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Stations Featuring
Nellie McKay


Albums by
Nellie McKay

Top Songs by
Nellie McKay

  1.   Song
    Popularity
  2.   The Big One
  3.   Sari
  4.   If I Needed Someone
  5.   It's a Pose
  6.   Dispossessed
  7.   No Equality
  8.   Crazy Rhythm
  9.   Toto Dies
  10.   Meditation
  11.   Beecharmer by Cyndi Lauper
  12.   Inner Peace
  13.   Bold Marauder
  14.   Quicksilver Girl
  15.   Sunny Afternoon
  16.   Adios
  17.   Face of a Faith
  18.   Pink Chandelier
  19.   We Had It Right by k.d. lang
  20.   Mama & Me
  21.   The Dog Song
  22.   Old Enough
  23.   Murder in My Heart for the Judge
  24.   Happy Flower
  25.   The Portal
  26.   Black Hills of Dakota
  27.   Gin Rummy
  28.   Poor People/Justice
  29.   Bluebird
  30.   Yodel
  31.   Caribbean Time
  32.   Sentimental Journey
  33.   Unknown Reggae
  34.   David
  35.   Hungry Freaks, Daddy
  36.   Red Rubber Ball
  37.   Please
  38.   Consada Blues
  39.   Bruise on the Sky
  40.   Beneath the Underdog
  41.   Send Me No Flowers
  42.   P.S. I Love You
  43.   Oversure
  44.   Mother of Pearl
  45.   Livin
  46.   Identity Theft
  47.   Galleon
  48.   Politan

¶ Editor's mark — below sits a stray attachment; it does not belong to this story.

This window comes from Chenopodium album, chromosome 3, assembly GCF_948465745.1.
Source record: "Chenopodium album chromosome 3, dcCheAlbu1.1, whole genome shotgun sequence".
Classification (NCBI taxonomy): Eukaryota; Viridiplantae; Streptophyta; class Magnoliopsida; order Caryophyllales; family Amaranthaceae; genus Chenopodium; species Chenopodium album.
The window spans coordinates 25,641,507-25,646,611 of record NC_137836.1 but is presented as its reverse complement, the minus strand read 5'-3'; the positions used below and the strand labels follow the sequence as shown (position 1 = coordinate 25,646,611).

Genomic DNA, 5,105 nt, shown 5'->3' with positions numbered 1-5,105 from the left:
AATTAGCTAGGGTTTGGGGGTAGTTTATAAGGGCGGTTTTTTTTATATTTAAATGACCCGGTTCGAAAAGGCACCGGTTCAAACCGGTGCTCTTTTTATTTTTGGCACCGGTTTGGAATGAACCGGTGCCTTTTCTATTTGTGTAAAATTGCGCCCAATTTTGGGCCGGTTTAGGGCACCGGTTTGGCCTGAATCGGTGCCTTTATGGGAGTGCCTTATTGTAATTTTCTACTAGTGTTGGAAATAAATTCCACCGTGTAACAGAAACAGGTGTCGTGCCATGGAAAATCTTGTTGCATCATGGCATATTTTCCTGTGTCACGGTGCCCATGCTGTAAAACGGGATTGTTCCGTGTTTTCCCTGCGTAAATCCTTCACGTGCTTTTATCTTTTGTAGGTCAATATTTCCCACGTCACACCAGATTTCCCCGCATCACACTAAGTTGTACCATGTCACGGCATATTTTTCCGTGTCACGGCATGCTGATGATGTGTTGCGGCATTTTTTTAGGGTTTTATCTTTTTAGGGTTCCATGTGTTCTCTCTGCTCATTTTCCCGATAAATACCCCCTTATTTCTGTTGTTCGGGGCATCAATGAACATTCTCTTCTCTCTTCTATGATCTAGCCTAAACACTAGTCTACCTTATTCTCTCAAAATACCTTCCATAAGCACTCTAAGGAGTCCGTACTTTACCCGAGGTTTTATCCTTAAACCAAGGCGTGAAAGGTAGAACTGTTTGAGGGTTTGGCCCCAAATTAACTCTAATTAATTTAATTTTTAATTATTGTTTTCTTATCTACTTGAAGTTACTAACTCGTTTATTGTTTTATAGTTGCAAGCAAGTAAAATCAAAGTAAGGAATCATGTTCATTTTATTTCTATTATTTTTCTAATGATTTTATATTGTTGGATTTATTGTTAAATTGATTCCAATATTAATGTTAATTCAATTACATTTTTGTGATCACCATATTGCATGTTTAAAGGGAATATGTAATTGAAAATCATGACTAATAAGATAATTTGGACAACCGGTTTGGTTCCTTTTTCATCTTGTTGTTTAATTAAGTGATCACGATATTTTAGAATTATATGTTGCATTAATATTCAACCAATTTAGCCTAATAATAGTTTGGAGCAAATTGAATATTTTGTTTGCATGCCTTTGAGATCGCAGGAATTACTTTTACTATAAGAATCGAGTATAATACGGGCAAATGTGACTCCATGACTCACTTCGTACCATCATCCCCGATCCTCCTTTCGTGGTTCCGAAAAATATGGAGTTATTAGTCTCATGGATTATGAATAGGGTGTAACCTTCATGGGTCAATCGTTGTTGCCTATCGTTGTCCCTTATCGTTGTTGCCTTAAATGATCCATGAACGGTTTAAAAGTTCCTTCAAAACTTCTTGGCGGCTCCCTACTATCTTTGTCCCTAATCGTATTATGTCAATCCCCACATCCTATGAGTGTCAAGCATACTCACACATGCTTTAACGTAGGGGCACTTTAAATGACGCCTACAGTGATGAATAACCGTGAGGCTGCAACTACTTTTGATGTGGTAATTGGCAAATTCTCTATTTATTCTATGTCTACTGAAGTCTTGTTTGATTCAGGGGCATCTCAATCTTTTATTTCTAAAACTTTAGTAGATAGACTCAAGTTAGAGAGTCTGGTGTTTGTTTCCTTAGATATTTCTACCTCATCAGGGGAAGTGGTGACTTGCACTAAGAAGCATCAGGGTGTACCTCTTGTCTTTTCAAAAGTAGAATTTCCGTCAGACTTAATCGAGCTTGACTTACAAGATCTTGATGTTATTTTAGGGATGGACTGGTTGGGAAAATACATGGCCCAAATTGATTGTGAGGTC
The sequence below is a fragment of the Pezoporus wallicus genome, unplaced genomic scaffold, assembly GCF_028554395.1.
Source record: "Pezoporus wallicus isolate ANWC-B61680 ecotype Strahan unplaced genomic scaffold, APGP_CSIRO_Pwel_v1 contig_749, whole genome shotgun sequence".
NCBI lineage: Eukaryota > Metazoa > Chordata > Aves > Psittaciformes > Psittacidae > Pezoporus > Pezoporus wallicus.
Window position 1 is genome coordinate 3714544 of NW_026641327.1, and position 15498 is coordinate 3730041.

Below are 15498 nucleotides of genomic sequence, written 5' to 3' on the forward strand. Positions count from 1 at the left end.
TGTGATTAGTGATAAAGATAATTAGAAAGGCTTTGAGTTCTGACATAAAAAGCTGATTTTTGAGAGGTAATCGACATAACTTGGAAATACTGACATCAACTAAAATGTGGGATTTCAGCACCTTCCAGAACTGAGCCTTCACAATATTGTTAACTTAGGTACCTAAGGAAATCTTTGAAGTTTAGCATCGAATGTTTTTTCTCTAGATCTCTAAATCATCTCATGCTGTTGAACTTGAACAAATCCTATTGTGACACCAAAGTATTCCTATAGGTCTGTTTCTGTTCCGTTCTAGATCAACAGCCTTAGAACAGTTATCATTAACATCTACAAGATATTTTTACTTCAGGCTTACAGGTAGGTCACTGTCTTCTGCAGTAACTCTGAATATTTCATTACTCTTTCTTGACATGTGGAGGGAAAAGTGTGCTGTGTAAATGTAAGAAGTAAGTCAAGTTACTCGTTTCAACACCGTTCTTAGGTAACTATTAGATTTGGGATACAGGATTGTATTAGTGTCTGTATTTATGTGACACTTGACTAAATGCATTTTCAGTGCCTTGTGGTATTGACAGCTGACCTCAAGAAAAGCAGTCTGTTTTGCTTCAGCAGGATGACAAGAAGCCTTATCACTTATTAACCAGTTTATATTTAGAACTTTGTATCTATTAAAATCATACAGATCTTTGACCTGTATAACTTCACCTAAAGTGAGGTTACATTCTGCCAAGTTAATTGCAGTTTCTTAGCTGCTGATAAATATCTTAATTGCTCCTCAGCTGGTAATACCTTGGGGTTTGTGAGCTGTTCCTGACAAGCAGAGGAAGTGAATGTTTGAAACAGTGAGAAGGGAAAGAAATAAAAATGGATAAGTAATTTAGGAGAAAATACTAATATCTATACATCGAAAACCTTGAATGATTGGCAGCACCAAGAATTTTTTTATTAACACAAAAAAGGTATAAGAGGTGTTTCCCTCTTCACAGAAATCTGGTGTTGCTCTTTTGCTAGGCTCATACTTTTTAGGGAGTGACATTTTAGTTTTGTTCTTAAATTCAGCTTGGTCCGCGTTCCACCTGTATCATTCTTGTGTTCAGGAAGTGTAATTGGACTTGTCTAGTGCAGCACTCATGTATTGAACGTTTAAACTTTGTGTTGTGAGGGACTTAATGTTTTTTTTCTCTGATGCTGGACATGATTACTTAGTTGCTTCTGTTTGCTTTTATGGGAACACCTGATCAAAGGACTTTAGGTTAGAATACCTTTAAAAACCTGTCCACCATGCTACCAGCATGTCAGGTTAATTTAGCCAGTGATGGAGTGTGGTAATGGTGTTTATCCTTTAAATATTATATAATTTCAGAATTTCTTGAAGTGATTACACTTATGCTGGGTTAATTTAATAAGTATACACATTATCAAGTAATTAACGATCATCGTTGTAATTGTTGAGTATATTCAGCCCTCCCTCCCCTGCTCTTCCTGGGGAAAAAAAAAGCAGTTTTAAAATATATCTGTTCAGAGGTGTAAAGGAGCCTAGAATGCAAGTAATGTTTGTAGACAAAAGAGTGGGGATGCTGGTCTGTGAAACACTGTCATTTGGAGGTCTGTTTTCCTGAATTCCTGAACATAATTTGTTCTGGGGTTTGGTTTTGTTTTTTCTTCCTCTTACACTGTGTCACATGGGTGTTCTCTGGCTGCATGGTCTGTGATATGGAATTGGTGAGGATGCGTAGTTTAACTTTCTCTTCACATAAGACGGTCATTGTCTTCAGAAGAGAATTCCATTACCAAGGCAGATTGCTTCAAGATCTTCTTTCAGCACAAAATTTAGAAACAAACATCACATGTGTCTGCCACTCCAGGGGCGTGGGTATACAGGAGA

49.   Testify
  50.   Zombie
  51.   Baby, You've Got What It Takes by Taj Mahal
  52.   Pasadena Girl
  53.   There You Are in Me
  54.   I Am Nothing
  55.   Real Life
  56.   Food
  57.   Columbia Is Bleeding
  58.   Manhattan Avenue
  59.   Ding Dong
  60.   Baby Watch Your Back
  61.   The Dog Song
  62.   Waiter
  63.   I Wanna Get Married
  64.   Change the World
  65.   Won't U Please B Nice
  66.   Suitcase Song
  67.   Work Song
  68.   Clonie
  69.   Respectable
  70.   Really
  71.   Just One Of Those Things
  72.   The Very Thought of You
  73.   Gladd
  74.   Close Your Eyes
  75.   Dig It
  76.   Long & Lazy River
  77.   Pounce
  78.   Mrs. Brown You've Got a Lovely Daughter
  79.   Lali Est Paresseux
  80.   Christmas Waltz
  81.   Wild Romantic Blues
  82.   BB Blues
  83.   Black Sheep
  84.   I Will Be There
  85.   Swept Away
  86.   Absolute Elsewhere
  87.   Mean to Me
  88.   G.E.S.
  89.   Wonderful Guy
  90.   Tipperary
  91.   Wooden Ships
  92.   Do Do Do
  93.   The Down Low
  94.   If I Ever Had a Dream
  95.   Cupcake
  96.   ¡Bodega!
  97.   Don't Let the Sun Catch You Crying
  98.   If I Fell
  99.